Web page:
It's only acceptable to sweat in public when eating a spicy dish, playing sports, or being proposed to on live television. Feel the heat with this Groupon.
$15 for $30 Worth of New Mexican Food and Drinks Sunday–Thursday
Chefs incorporate signature salsas and flame-roasted green-chili sauce into many of the menu’s freshly prepared dishes. Try a plate of nachos ($11.49) that the Wall Street Journal has called some of the best in the country, then dive into entrees such as a half rack of red-chili ribs ($19.49) or two sopapillas stuffed with chili, pinto beans, and a choice of meat ($15.49). Pair each course with a margarita featuring one of the tequila bar’s 137 varieties.
You don't earn the title "The Salsa Twins" for nothing. Brothers Jim and John Thomas take their salsas very seriously, as they are essentially a family heirloom, made using recipes handed down by their grandmother. The twins' parents first opened El Pinto as a seven-seat restaurant in 1962. The name's translation ("the spot") has become more and more appropriate over the course of the now world-renowned eatery's history. Jim and John took over the business in the early 1990s, expanding it into a 12-acre destination restaurant that seats more than 1,200 locals and visiting celebrities, presidents, and wedding guests in five patios, three indoor dining rooms, and a cantina.
But they wouldn't have experienced such profound success—and earned their nickname—were it not for their signature salsas. When customers began requesting that they bottle the mouthwatering condiments more than 10 years ago, Jim and John started a cook-and-bottle night shift at the restaurant. The popularity of their products has grown faster than a cactus in Martha Stewart’s sandbox; you can find them at leading retailers across the country, and you may have seen Lester Holt enjoying them on Today. The twins use flame-roasted and hand-peeled green chilies from New Mexico in all their products, which they manufacture onsite. Their 8,000-square-foot production facility was featured on an episode of History's Food Tech show.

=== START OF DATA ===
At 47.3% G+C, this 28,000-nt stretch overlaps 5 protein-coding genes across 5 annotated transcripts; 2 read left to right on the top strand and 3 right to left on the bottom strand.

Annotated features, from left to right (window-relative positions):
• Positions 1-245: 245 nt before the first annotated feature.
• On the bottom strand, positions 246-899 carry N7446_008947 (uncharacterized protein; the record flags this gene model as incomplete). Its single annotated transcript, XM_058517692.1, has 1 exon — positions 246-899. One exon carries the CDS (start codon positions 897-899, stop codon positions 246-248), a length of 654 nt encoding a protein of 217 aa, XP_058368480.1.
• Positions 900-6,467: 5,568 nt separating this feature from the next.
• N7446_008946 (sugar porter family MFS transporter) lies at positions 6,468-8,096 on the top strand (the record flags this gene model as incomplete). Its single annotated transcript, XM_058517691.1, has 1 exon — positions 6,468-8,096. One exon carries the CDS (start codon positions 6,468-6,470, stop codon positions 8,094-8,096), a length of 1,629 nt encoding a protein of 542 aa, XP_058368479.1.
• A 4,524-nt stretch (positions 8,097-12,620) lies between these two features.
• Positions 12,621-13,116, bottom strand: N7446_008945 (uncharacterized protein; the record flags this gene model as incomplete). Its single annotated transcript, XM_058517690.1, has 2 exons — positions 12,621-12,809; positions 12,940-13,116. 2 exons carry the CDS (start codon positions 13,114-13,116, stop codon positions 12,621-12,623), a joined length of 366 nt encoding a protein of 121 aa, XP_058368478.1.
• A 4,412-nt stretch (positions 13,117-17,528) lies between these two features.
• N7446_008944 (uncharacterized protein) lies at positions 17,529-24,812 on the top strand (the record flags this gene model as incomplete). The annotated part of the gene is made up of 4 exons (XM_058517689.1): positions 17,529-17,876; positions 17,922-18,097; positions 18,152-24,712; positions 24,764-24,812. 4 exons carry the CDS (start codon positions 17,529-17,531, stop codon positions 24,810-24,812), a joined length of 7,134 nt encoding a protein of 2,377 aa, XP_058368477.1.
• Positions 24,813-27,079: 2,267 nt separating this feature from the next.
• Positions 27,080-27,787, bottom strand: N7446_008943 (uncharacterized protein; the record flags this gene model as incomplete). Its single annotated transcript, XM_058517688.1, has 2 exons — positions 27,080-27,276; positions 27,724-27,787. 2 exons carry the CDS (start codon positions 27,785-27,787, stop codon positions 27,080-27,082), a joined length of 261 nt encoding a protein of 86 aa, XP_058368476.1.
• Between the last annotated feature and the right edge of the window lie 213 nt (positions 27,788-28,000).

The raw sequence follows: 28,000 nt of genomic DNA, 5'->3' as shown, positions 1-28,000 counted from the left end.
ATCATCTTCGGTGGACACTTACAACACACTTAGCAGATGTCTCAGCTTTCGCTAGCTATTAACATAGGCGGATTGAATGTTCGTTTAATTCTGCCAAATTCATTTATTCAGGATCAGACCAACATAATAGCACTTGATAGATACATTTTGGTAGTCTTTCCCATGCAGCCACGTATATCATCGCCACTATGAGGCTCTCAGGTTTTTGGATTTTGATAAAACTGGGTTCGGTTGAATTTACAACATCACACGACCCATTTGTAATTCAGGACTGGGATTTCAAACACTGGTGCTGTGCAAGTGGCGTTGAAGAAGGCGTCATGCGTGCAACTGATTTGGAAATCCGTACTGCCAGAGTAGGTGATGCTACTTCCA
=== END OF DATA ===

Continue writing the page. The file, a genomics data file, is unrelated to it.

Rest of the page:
And green chilies aren't the only ingredients the twins are picky about. Somewhere in a supply warehouse between California and New Mexico, thousands of avocados are slowly ripening in three temperature-controlled zones, destined for the restaurant's famous guacamole. El Pinto—voted Best New Mexican Restaurant by Albuquerque The Magazine—mixes fresh onion, housemade salsa, and the kind of creamy hass avocados you can only find in California. You'll also taste the verdant mixture atop El Pinto’s nachos, which the Wall Street Journal has called some of the best in America. The restaurant's combination of Old-World hospitality and authentic ingredients has also earned it numerous awards from the Weekly Alibi, with some of the area's best sopapillas and margaritas.
What some people are buzzing about:
“One of the pricier New Mexican restaurants, but the quality of the food was very good, with nice atmosphere and excellent service.”
“Great food! The Salsa is the best! Atmosphere is wonderful.”
“Been going there for years and always thought chile was a little on the mild side. Had a great waitress who asked if I wanted it mild or hot. Hot, I said. It was...”
“Been going there for years and always thought chile was a little on the mild side. Had a great waitress who asked if I wanted it mild or hot. Hot, I said. It was great. Guess I'd never been asked before, so now it's a much better place for use native New Mexicans.”